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    Author(s): Carl N. Skinner
    Date: 2007
    Source: In: Powers, Robert F., tech. editor. Restoring fire-adapted ecosystems: proceedings of the 2005 national silviculture workshop. Gen. Tech. Rep. PSW-GTR-203, Albany, CA: Pacific Southwest Research Station, Forest Service, U.S. Department of Agriculture: p. 21-32
    Publication Series: General Technical Report (GTR)
    Station: Pacific Southwest Research Station
    PDF: View PDF  (260 KB)

    Description

    Climate determines where and how forests grow. Particularly in the West, precipitation patterns regulate forest growth rates. Wet years promote "boom" vegetative conditions, while drought years promote "bust." Are managers safe in assuming that tomorrow’s climate will mimic that of the last several decades? For the last ~100 to ~150 years, climate has been warming at what appears to be an unusually rapid rate and is projected to continue into the foreseeable future. Increased temperatures are projected to lead to broad-scale alteration of storm tracks changing precipitation patterns in both seasonality and amounts. Multiple lines of paleoecological data show that such changes in the past, which were rarely as rapid, were accompanied by major reorganization of vegetation at continental scales. Exercises in modeling of possible ecological responses have shown the complexity in understanding potential responses of forests. Additionally, these exercises indicate that dramatic changes in natural disturbance processes are likely. Indeed, some believe that the responses of disturbance regimes to climate change may be emerging in the more frequent outbreaks of very large fires, widespread tree die-off across the southwest, expansive insect infestations in the Rocky Mountains, and more rapid and earlier melting of snow packs through the West. Developing both short- and long-term forest management responses will be challenging. Therefore, silviculturists must be aware of the nature of and implications of climate change in order to develop management strategies that may help to reduce adverse effects while sustaining healthy, productive forests.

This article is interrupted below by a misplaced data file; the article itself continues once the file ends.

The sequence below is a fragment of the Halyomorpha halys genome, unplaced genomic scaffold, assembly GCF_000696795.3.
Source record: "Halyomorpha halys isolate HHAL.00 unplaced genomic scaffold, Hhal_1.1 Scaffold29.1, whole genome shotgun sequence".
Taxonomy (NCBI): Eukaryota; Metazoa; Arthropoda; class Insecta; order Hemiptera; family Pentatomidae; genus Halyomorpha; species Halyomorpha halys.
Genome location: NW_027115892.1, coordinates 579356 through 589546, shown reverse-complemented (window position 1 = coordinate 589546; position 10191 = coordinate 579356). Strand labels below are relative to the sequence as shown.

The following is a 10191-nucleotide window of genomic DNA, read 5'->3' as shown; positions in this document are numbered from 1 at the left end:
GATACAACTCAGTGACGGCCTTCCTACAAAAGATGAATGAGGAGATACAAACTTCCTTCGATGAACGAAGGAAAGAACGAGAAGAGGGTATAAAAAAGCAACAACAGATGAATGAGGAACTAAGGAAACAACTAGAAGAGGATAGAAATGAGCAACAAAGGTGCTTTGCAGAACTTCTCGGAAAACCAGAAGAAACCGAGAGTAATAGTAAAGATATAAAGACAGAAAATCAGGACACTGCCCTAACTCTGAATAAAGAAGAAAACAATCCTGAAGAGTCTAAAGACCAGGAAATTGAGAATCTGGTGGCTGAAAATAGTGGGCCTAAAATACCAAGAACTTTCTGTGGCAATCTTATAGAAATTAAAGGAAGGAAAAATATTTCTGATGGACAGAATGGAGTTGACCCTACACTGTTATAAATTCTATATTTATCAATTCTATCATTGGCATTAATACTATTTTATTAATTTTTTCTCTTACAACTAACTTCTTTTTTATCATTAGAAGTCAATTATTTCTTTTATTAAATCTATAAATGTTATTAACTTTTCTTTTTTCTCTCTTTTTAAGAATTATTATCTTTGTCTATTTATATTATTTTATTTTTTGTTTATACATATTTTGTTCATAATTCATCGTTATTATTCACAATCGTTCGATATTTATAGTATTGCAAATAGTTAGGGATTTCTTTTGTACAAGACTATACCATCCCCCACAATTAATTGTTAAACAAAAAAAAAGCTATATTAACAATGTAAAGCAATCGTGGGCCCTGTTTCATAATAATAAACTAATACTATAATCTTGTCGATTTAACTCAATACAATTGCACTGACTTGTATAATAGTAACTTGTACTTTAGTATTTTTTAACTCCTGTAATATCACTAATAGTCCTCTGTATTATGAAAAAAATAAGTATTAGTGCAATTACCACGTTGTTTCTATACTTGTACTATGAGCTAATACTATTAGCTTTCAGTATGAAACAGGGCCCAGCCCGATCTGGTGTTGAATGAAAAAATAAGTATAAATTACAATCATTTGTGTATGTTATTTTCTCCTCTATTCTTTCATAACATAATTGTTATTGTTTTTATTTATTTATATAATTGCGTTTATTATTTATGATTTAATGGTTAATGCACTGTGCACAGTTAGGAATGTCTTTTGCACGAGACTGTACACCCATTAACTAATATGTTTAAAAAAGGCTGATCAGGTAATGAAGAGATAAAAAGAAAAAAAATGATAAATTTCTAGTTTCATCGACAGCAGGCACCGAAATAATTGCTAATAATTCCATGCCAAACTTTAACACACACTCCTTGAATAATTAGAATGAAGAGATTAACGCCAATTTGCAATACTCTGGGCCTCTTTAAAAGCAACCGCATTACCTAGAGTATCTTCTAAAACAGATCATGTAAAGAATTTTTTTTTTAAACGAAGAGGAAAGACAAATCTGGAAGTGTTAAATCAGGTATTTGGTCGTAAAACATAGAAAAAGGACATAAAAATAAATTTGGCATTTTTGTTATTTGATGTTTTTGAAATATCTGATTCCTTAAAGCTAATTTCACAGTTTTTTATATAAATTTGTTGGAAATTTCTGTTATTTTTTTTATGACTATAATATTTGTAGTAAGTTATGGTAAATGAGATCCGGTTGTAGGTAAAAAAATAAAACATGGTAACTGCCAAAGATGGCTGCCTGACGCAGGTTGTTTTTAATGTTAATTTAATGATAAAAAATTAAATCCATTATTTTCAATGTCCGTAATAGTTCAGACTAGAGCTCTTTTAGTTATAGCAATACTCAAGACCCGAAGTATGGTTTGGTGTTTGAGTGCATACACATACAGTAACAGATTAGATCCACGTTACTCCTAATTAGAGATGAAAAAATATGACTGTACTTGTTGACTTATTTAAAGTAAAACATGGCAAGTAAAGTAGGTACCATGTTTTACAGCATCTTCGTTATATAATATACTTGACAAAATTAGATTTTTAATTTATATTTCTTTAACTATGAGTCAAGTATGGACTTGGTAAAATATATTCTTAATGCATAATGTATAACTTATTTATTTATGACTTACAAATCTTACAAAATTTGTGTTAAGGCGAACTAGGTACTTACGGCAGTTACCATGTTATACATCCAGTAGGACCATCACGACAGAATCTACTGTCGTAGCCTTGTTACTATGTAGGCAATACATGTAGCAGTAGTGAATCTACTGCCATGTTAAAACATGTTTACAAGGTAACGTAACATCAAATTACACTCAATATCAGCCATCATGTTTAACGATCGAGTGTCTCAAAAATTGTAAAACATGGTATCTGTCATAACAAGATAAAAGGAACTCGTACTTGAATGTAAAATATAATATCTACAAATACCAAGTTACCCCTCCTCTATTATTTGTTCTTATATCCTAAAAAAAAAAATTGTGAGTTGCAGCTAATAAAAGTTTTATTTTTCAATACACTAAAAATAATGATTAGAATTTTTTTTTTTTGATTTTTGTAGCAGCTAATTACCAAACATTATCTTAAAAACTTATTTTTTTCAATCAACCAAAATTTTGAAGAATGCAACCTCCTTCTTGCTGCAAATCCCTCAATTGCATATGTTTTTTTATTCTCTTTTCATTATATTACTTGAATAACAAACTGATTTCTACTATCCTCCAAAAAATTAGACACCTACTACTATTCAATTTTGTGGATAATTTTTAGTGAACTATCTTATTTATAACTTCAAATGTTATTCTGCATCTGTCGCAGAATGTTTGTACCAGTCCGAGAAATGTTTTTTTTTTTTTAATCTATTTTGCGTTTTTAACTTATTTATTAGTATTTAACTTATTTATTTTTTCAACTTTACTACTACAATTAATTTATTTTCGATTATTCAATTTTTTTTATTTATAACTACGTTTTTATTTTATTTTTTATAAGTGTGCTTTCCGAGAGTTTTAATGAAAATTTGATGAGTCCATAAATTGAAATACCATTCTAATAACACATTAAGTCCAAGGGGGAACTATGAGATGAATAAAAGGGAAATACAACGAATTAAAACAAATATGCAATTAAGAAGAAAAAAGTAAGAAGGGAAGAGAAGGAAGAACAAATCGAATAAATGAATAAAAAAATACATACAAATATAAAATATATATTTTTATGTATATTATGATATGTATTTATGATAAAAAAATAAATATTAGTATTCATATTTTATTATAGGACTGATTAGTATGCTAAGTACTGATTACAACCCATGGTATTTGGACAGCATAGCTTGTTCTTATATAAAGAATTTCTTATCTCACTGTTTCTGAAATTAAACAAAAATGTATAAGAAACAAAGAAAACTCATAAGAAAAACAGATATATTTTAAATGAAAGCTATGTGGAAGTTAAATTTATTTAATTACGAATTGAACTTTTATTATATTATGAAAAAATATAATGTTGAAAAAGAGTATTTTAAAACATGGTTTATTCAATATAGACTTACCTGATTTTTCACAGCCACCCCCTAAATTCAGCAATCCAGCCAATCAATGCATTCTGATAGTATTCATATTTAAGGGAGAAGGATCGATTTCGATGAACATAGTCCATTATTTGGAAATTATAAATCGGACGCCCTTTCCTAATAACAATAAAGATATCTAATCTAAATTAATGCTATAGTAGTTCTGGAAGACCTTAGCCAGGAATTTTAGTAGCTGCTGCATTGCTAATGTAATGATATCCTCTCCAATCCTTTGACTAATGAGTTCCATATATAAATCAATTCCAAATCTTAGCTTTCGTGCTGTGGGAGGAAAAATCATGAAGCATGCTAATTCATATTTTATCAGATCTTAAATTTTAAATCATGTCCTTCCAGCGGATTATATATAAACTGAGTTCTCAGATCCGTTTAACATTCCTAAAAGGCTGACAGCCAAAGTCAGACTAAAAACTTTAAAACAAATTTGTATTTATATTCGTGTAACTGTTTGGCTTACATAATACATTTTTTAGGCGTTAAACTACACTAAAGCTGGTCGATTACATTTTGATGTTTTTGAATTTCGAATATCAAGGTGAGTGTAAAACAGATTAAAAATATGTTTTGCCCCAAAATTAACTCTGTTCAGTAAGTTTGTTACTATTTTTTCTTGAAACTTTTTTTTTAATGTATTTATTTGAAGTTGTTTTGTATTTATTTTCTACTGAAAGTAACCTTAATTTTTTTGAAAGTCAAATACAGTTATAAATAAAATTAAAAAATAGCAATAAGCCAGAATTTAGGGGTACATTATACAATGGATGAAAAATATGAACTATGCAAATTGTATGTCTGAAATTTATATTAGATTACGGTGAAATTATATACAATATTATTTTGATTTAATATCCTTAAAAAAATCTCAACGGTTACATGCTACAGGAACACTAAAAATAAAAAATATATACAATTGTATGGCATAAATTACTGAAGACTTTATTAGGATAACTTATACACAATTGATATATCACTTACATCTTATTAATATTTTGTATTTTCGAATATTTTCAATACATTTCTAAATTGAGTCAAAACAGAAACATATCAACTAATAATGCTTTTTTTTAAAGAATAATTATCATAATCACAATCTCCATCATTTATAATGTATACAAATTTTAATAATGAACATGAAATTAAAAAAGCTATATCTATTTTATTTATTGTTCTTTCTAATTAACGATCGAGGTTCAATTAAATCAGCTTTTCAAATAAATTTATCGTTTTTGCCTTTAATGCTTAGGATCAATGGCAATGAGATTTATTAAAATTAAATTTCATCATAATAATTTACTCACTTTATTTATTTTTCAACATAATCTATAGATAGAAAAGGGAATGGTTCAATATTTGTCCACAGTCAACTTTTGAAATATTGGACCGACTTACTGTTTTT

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    Citation

    Skinner, Carl N. 2007. Silviculture and forest management under a rapidly changing climate. In: Powers, Robert F., tech. editor. Restoring fire-adapted ecosystems: proceedings of the 2005 national silviculture workshop. Gen. Tech. Rep. PSW-GTR-203, Albany, CA: Pacific Southwest Research Station, Forest Service, U.S. Department of Agriculture: p. 21-32

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